For four grueling days the world's two best male gymnasts—a Soviet and an American—had tried to outdo each other on the floor and in the air inside Fort Worth's Tarrant County Convention Center. The American had cut through the air like a knife, seemingly capable of carrying out any flight of fancy, no matter how outrageously dangerous. The Soviet, on the other hand, had appeared reluctant to flirt with disaster, but that had been largely an illusion. So great is his strength that he all but bent the apparatus to his will and made his genuinely difficult routines look almost too easy. Now that one of them had been declared the all-around champion at last week's World Gymnastics Championships, they were seated next to each other, telling tales.
Kurt Thomas, the American silver medalist, spoke first. "I was sixth in the all around at the World Championships in France a year ago, and my goal for this meet was to move up to third," he said. "Because I started the night in second place, I wanted to at least stay where I was. I didn't care that much about moving up."
Aleksandr Ditiatin, the Russian gold medalist, speaks reasonably good English, and he probably understood Thomas' remarks without the aid of his interpreter. If Thomas wanted to pretend that he wasn't disappointed by defeat, Ditiatin certainly wasn't going to admit to a tactic that had been crucial in helping him attain victory. Questioned once, and then again, as to whether he had purposely left a difficult maneuver out of his high-bar routine, Ditiatin replied, "As I have said, I did my routines exactly as I planned. I left out nothing."
Of course, Ditiatin had left out his flyaway-half somersault to minimize the chances of a costly fall, which would have opened the door for Thomas. But sneer as he might at Ditiatin's denials, Thomas had reason to draw some comfort from his rival's conservative strategy. "It means he decided not to go at me talent-against-talent," said Thomas later. "Being the top man on a team like Russia's gives him incredible clout with the judges. He knew he could count on a 9.9 on high bar even without his flyaway half. Whereas, if he tries it, misses and falls off the apparatus, I win. How bad did he beat me, .275 of a point after 18 events? I'd say that means if Ditiatin is No. 1 right now, I must be 1 A."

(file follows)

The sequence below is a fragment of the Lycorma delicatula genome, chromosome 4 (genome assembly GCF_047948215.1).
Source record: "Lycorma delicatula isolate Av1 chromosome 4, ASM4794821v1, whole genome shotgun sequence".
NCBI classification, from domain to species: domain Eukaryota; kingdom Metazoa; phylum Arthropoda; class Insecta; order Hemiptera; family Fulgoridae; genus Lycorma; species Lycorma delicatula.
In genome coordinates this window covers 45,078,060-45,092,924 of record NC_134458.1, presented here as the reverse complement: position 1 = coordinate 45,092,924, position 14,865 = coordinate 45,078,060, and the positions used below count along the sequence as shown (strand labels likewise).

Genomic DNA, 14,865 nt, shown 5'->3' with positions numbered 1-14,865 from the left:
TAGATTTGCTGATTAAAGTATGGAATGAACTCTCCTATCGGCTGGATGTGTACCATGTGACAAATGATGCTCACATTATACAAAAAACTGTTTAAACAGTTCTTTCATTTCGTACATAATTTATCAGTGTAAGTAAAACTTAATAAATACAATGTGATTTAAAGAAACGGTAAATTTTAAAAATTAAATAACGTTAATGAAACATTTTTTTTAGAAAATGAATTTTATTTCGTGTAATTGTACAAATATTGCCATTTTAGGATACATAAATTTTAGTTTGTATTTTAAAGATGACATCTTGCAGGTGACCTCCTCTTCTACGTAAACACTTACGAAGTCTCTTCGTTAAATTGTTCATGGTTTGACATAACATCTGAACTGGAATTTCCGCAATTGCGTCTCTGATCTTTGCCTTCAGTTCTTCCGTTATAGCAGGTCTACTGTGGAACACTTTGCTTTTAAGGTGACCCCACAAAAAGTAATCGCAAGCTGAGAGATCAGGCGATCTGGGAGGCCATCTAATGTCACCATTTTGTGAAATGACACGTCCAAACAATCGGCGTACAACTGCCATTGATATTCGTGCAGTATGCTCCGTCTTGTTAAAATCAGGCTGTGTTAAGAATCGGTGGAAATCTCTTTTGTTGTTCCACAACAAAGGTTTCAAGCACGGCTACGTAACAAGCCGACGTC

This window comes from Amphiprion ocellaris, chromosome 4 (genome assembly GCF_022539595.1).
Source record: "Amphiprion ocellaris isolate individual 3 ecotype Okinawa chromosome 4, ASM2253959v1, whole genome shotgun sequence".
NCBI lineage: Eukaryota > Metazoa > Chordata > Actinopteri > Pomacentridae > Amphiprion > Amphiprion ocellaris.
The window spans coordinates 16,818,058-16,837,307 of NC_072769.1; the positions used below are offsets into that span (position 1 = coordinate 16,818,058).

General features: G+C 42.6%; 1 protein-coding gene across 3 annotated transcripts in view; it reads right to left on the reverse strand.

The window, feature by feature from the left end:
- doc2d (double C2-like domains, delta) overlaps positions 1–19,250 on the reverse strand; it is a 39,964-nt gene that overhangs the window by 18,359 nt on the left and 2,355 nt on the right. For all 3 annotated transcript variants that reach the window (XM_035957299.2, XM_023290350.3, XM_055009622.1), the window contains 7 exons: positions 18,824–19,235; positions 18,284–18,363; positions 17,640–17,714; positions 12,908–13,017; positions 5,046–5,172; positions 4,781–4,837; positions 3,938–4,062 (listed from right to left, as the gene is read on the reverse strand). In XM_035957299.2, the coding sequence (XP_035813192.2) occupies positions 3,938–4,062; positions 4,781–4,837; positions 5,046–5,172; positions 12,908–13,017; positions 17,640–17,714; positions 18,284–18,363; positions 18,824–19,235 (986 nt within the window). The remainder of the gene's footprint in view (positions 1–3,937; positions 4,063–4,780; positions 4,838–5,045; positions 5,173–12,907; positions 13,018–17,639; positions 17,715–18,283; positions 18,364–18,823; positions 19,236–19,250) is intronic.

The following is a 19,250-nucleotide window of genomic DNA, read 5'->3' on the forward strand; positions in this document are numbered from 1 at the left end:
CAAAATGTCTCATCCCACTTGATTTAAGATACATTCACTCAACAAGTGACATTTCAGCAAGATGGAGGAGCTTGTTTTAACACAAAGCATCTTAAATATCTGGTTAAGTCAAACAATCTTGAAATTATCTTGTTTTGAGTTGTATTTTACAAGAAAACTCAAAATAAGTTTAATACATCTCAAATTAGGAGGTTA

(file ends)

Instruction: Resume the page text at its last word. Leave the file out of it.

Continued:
December 17, 1979
If it hadn't been for Thomas' brilliant performance in the all around—he averaged 9.825 per event through two nights of qualifying and one night of finals—the Soviet Union would have had a 1-2-3 sweep with Ditiatin, eventual bronze medalist Aleksandr Tkachev and fourth-place finisher Vladimir Markelov. To appreciate the magnitude of Thomas' achievement requires an understanding of how difficult it is to get good marks in a subjectively judged sport like gymnastics when your country has no proud moments in its past on which to build a reputation. Until Thomas finished first in the floor exercise at the 1978 championships, the U.S. hadn't won a gold medal in significant international competition in 42 years. Judges make a lot of noise about adhering to the Code de Pointage, but many come to meets with preconceived notions as to who the leading performers are and who therefore deserve top marks.
Ditiatin, who has been called "the Soviet pinup boy," was expected to take over the top spot in the world at some point. He has won the last two World Cups, and he finished third in the all around in Strasbourg last year at the age of 21. At Fort Worth there was no question that he was the hot gymnast in the eyes of the judges—and just about everyone else. Ditiatin did nothing to cool off his reputation, but by winning six medals Thomas did plenty to heat his up.
As the rivals—and the judges—prepare for the Moscow Olympics, there is a real question as to who's the hotter. Besides winning the silver in the all around, Thomas also led the U.S. to a third-place finish in the team competition, another first for the Americans, whose fourth last year in France was their previous best. Thomas scored four 9.9s in a row to win four more medals in the individual finals. He won a gold in the horizontal bar, shared the gold in the floor exercise with East Germany's Roland Bruckner, picked up a silver in pommel horse and shared a silver in parallel bars with Tkachev, plus a bronze for the U.S. team's third-place finish.
There were other elements that made this one of the most memorable meets in international gymnastics history. The U.S.S.R.'s victory over Japan in the men's team competition ended a 19-year reign during which the Japanese had won five consecutive Olympic titles and five World Championships. Ditiatin defeated fading teammate Nikolai Andrianov, 27, who had been king of the sport since the 1972 Olympics but failed to qualify for the all around in Fort Worth. Last week also marked the reappearance of the People's Republic of China.